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Learn How to Prioritize With ADHD

Medically Reviewed by Smitha Bhandari, MD on July 13, 2022

If you have attention deficit hyperactivity disorder, or ADHD, you might find it easier to zero in on and prioritize what you need to get done. Shiny new ideas, electronic alerts, and other interruptions can derail your focus and plans for the day.

ADHD can cause a lack of executive functioning skills. This means the part of your brain that regulates how you approach and order your life doesn’t work as well as it should.

Why Is It Hard to Prioritize With ADHD?

A big challenge you may face with ADHD when trying to check off key tasks is remembering and focusing on what you want to do in the first place. “If you forget a couple of things, unfortunately later they come screaming back into your awareness,” says Ari Tuckman, PsyD, a psychologist in private practice in West Chester, PA. “They [the tasks] fall off the list, and then they’re gone.”

So the first hurdle is to remember what’s actually on your list. Many tools these days can help you, from to-do lists – best turned into actionable items on a calendar or schedule – to sticky notes and reminder alerts. You can learn to prioritize and manage tasks more effectively with new habits, too.

Remembering to Stick to Your Top Priority

If you have ADHD, it’s harder to stop and pause before you act on something, Tuckman says. “Folks with ADHD will tend to react to whatever the last thing is, or whatever is most interesting in the moment.” However, he notes, “It’s usually not the most important thing.”

For example, the tasks that tend to slip are often “big and important and boring and quiet – things like saving receipts for taxes, or following up on medical testing. It drops off the radar and is gone,” he says.

Tips to Prioritizing Your Tasks With ADHD

  • Medication can sharpen your focus. For example, when you’re at work, you’ll have your to-do list, calendar, notes, reminder alarms, and so on to make the important stuff stand out more. But save the biggest or hardest tasks for when your meds are working best and you feel ready to tackle them.
  • Technology loves to compete for our attention. Avoid unneeded alerts on your computer, phone, tablet, and so on. Close your email and social media windows – and your office door, if you're at work – to cut out excess noise.
  • Take a moment. “It’s helpful to pause, consider everything, and not just react to everything,” Tuckman says. “Having a bit of breathing room in your day or week to actually be able to sit down and think about what you’re trying to accomplish” can work wonders. If tasks and info are overwhelming you, it’s easy to react to whatever’s making the most noise.
  • Spend a few minutes deciding what has to be done, and what would just be nice to have done. “Be intentional and think about it,” Tuckman advises.

“You have to have a sense of what you’re working towards, to really get clear on what it is you’re trying to do. … It’s also the ability to make decisions, i.e., ‘This is a lovely thought, but that’s not going to happen.’”

Keeping extra stuff even on the back burner “just in case” can make handling the big picture even harder.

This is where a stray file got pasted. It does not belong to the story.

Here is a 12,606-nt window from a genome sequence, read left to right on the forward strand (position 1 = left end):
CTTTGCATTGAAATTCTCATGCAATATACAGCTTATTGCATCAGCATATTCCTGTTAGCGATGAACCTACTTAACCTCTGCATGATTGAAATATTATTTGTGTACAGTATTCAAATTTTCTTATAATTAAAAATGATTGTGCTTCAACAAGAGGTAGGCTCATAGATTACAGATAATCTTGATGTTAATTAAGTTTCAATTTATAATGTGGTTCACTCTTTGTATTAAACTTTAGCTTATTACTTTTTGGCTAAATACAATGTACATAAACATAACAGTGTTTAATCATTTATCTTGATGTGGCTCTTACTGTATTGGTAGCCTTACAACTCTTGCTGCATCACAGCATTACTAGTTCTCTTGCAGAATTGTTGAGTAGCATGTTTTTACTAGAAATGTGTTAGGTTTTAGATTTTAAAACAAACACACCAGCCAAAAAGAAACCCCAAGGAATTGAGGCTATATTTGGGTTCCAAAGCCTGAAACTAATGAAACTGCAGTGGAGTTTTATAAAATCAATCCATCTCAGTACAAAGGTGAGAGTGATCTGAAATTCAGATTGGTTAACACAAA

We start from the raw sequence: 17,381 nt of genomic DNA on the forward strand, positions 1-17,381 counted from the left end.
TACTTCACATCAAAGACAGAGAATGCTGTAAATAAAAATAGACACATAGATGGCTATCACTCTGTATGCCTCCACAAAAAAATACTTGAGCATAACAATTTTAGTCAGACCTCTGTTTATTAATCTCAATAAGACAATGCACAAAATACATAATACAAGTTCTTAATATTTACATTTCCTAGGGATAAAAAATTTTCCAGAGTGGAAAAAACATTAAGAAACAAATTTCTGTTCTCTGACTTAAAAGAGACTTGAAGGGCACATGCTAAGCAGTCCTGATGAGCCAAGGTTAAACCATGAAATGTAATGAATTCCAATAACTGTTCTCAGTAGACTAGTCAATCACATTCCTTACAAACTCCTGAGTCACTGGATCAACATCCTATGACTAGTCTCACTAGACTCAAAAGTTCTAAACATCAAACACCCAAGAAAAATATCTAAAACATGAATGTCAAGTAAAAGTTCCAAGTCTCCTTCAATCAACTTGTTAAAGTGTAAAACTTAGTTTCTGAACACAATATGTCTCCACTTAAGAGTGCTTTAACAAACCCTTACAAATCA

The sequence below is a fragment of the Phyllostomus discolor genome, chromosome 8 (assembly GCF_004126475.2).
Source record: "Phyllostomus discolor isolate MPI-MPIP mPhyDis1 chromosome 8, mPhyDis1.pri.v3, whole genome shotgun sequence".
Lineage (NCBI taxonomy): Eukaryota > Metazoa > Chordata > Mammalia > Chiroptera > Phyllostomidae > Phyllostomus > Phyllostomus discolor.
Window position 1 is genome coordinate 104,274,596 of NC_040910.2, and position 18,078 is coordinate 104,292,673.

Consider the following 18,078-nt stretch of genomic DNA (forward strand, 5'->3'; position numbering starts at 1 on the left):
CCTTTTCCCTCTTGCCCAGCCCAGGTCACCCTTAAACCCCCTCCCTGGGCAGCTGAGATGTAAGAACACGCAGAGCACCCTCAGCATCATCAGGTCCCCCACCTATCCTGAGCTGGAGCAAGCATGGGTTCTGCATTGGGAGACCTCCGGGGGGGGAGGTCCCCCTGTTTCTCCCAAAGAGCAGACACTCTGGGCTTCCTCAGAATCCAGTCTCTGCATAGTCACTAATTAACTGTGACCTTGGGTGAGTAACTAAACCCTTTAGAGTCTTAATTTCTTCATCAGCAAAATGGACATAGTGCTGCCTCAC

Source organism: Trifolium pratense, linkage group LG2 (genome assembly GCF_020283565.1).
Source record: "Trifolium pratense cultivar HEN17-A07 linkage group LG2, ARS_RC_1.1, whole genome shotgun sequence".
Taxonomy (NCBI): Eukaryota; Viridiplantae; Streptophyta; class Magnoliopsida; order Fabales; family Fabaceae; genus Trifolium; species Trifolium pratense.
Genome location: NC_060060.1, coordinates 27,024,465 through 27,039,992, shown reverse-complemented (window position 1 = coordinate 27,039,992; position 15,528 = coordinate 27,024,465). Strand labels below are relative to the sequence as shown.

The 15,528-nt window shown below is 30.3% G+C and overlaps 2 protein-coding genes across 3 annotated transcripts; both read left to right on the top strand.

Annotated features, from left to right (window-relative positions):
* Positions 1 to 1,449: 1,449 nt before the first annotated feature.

Make Your Planning Intentional

It’s a good idea for everyone, not just those with ADHD, to have a to-do list. “Intentional planning,” though, according to Tuckman, means taking the items off a vague, kitchen-sink to-do list and putting them on your schedule at specific times. “Cross off the stuff that’s not going to be done. … It makes you aware that knowing [a task] and doing it are not the same thing,” he says.

Give each task the “real-world” litmus test. Not only does it help you get rid of off-topic tasks, it makes key ones rise to the surface. “One of the ways to make it more likely you’re going to do (something) is think about it and remind yourself: 'Why does this task matter? What makes it more important?'”

“Feel the Future.”

People with ADHD tend to not “feel” the future as much as people who don’t have ADHD, Tuckman says. “They feel the present.”

To put things in a future context, ask yourself: "If I do this now, how will I feel in the future, when the situation is actually happening?" Instead of “Do I want to do this now?”

  • Meet with your spouse or partner at least once a week, with a to-do list and calendar – electronic or hard copy – in hand. Discuss who’s doing what. Check in with each other throughout the week. Use calendar invites and other planning tools to stay on the same page. If you’ve got the plan set up, it’s easy to note dates, follow-ups, and any changes of plans.
  • Keep social media notifications off (unless it happens to be your job and the alerts are directly related to it). Realize they exist to steal your attention, and resist it.

Trust Your System

Once you figure out what works for you, whether it’s high-tech or pen-and-notepad – or both – you can sprinkle other helpful habits into your routine.

  • Break down bigger tasks into smaller, manageable bites where possible. Create a checklist for the task and note your progress.
  • Notice when you’re doing too much, and move less important tasks to a later date if you can.
  • Write yourself sticky notes and post them on your dashboard, refrigerator, or desk to catch your eye and keep yourself on track.
  • Work out a system of filing and organization. You might use both paper and electronic versions. Describe your systems to family and friends. When people know you’re working hard, they’ll be more forgiving if you slip up now and then.

Show Sources

SOURCES:

Ari Tuckman, PsyD, MBA, co-chair, CHADD (Children and Adults with Attention-Deficit/Hyperactivity Disorder) National Conference Committee, West Chester, PA.

Mayo Clinic: “Adult Attention-Deficit/Hyperactivity Disorder (ADHD).”

The A.D.D. Resource Center: “The Effects of ADHD on Communication.”

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